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Biden Struggles With Immigration Balancing Act

Plus: 'Remain in Mexico' policy returns soon, and advocates say Biden’s immigration spending isn't good enough

This summary was featured in Documented’s Early Arrival newsletter. You can subscribe to receive it in your inbox three times per week here.

President Joe Biden has been in office almost a year and still hasn’t found the right balance on immigration enforcement, the Associated Press reports. When he took office, Biden promised to enact a pathway to citizenship for undocumented immigrants, but that measure won’t be included in Democrats’ spending bill. Biden’s party has been hesitant to criticize him for not going far enough on immigration. “I don’t see it as the fault of the president per se or … these challenges that we’re facing today, solely falling on the shoulders of the president,” said Rep. Veronica Escobar, (D-Texas). “It is a collective obligation that we have and I think Democrats have solutions and we need to lean in on them.” The Associated Press 

In other federal immigration news…

“Remain in Mexico” Coming Back Soon

Axios reported that the Trump-era Remain in Mexico policy may resume as soon as this week, but will offer migrants the option of receiving the COVID-19 vaccine. A court order is forcing Biden to undo one of his main immigration promises to end the policy that forced asylum seekers to wait months in Mexico for their U.S. immigration court hearings. This time around, migrant adults enrolled in the program will be offered the COVID-19 vaccine, but the U.S. can’t require it, according to two government immigration officials. It’s uncertain when migrants would receive the vaccine. A DHS official said the policy will be first reinstated in Texas’ El Paso and Brownsville crossing points and and California’s San Diego. AXIOS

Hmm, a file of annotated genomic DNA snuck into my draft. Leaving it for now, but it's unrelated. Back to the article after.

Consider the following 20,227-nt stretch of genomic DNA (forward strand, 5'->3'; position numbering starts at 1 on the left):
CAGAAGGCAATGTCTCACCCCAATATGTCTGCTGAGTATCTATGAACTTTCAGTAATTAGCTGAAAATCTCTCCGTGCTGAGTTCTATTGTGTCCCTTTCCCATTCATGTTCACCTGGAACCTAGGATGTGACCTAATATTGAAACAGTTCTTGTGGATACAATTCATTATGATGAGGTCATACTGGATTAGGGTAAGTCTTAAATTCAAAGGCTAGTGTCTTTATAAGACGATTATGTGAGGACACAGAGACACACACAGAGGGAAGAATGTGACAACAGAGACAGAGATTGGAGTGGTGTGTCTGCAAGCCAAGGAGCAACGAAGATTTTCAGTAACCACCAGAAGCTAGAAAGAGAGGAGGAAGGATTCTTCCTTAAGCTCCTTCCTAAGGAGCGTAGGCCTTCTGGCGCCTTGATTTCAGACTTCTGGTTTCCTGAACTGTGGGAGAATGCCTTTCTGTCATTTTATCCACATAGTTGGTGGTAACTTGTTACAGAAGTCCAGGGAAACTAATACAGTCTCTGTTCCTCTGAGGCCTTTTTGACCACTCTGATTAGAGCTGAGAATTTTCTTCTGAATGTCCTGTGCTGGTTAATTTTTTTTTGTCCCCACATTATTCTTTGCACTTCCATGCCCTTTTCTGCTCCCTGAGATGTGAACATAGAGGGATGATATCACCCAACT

Advocates Say Biden’s Immigration Spending “Not Good Enough”

Even though the U.S. House approved Biden’s $1.75 trillion spending plan that includes immigration reform, some advocates say more could be done for immigrant communities. Democrats at first attempted to provide 11 million undocumented immigrants living in the U.S. with a pathway to citizenship. But due to Republicans’ opposition and Senate rules, congressional leaders included an arrangement that would provide undocumented immigrants with “parole” through the Build Back Better Act. Advocates said this demonstrates how difficult it is to pass an all-inclusive immigration reform in Congress. “It’s not good enough,” said Hadi Sedigh, policy expert at National Partnership for New Americans. “Good enough is ultimately what immigrants need to thrive and participate in society and be full members of the communities that they contribute to every day.” Al Jazeera

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